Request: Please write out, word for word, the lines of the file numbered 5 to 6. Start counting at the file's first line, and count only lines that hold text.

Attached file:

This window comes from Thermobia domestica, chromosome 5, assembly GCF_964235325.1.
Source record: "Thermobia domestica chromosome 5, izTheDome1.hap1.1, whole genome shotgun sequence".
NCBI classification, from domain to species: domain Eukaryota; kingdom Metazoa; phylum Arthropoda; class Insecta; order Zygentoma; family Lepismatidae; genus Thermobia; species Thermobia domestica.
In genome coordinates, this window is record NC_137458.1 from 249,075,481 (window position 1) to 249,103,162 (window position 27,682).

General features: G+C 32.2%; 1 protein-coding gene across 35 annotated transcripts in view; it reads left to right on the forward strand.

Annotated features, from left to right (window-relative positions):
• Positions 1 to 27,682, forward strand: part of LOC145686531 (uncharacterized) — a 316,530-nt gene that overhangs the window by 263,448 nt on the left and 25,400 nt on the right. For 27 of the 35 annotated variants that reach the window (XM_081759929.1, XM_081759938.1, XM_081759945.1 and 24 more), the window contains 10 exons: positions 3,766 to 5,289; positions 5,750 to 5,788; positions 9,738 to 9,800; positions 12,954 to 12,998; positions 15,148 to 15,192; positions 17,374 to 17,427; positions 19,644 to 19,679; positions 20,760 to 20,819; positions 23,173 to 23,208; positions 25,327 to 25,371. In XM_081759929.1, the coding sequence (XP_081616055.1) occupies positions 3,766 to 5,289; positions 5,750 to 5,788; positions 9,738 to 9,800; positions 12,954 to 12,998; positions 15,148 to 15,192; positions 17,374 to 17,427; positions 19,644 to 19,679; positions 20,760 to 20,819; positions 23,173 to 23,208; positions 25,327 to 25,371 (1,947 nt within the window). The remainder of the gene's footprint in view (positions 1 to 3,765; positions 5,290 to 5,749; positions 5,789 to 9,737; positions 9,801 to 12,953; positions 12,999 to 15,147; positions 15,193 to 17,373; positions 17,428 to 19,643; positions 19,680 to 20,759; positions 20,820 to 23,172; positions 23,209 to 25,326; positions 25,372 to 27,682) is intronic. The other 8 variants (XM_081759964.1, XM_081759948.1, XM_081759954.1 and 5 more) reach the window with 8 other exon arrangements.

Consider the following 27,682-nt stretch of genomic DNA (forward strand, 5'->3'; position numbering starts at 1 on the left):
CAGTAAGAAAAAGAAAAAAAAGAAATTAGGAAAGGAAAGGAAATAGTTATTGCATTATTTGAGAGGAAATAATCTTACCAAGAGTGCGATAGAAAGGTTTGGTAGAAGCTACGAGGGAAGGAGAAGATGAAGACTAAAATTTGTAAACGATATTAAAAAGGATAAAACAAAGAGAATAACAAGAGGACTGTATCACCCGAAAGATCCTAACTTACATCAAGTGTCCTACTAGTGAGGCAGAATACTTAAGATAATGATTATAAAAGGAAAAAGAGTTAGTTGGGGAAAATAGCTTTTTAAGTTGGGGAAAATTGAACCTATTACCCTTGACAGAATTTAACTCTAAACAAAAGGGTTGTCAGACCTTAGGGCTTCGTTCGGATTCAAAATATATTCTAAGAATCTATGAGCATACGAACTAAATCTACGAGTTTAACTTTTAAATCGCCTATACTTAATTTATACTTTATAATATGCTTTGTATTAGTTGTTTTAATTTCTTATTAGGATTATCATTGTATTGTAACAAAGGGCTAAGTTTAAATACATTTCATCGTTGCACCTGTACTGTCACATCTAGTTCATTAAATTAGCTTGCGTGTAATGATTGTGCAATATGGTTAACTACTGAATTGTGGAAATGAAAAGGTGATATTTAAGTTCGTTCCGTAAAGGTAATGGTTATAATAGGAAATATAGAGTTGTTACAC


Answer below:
General features: G+C 32.2%; 1 protein-coding gene across 35 annotated transcripts in view; it reads left to right on the forward strand.

Annotated features, from left to right (window-relative positions):